Echoes of the June 1 march in Auckland in solidarity with the protests against the police murder of George Floyd continue to reverberate across New Zealand. The march was an early sign of big political changes in this country, like many of the other marches around the world.
The rally and march were organised at very short notice by a group of mostly musicians and entertainers, including several of African and African-American descent, and built through social media. Despite the short notice, it drew a crowd that filled Aotea Square to capacity and spilled out across Queen Street. It was impossible to do an accurate count, but my rough estimate was between five thousand and ten thousand participated. Like its counterparts in other countries, it was overwhelmingly young – about 90% of participants were people in their teens and twenties, with a few of the older generations, and a number of families with children.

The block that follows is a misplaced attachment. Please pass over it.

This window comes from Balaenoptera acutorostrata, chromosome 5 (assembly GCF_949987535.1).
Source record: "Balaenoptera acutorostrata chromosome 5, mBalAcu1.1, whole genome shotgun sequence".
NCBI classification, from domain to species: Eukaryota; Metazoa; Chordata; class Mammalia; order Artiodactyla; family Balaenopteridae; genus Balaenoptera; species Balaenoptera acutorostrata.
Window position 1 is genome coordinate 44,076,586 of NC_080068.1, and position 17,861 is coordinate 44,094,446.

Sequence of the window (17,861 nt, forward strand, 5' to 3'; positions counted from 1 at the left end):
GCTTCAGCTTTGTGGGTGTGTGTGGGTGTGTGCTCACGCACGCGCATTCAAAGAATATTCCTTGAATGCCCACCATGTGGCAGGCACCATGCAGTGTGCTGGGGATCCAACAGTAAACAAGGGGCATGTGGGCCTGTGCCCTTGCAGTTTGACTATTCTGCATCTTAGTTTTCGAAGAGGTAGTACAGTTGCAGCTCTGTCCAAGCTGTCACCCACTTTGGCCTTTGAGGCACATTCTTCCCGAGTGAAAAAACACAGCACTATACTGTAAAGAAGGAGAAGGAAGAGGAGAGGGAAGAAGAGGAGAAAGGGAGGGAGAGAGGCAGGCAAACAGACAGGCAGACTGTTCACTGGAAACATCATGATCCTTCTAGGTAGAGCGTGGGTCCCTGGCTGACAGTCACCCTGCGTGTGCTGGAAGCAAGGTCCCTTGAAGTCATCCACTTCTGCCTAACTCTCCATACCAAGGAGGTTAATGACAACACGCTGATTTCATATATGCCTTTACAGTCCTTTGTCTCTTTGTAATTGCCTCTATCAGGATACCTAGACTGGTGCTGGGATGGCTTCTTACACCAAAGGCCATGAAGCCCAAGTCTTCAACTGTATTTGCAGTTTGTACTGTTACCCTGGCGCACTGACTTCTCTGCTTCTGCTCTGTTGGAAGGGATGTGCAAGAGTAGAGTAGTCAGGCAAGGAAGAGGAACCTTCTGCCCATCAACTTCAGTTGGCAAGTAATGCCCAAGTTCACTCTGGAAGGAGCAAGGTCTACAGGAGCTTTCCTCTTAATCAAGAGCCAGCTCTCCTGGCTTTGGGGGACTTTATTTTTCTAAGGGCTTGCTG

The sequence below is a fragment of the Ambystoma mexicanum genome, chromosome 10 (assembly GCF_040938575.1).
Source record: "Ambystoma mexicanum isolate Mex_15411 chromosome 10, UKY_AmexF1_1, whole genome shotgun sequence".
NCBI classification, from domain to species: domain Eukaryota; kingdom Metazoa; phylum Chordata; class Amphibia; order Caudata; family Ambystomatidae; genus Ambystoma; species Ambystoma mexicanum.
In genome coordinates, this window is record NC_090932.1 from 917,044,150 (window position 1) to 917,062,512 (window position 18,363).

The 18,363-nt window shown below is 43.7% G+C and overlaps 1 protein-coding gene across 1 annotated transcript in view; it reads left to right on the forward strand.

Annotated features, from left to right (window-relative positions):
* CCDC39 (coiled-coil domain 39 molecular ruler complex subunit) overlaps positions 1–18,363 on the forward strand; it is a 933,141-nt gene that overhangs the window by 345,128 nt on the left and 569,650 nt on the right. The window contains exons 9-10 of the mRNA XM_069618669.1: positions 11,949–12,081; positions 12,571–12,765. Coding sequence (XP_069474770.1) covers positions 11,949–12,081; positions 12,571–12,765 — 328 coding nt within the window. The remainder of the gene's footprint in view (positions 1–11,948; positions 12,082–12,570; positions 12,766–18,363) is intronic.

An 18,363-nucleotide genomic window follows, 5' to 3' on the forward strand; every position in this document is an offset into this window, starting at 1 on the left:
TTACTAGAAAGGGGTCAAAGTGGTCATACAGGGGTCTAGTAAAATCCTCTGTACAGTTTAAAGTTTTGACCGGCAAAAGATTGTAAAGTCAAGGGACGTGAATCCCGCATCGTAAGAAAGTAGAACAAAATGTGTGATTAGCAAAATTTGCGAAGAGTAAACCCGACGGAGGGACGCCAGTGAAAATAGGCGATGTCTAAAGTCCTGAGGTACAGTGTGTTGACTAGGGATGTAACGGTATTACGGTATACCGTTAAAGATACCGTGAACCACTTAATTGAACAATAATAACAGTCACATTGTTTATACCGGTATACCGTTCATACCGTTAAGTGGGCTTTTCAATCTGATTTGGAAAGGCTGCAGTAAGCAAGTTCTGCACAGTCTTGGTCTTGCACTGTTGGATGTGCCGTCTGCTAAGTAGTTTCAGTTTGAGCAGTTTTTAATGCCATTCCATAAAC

“Black Lives Matter!” and “No justice, no peace!” were the main slogans. Rally speaker Mazbou Q demanded that the government of Jacinda Ardern publicly condemn the police murder of Floyd and demand the arrest of all the killer-cops. “The silence [from the New Zealand government] has been deafening” he said to applause. Other speakers gave accurate descriptions of the many forms that racism can take, and drew attention to the connections with struggles in this country: in particular, with the moves to broaden arming of the police. Speakers noted the fact that Māori and Pacific Islanders are disproportionately targeted by the police.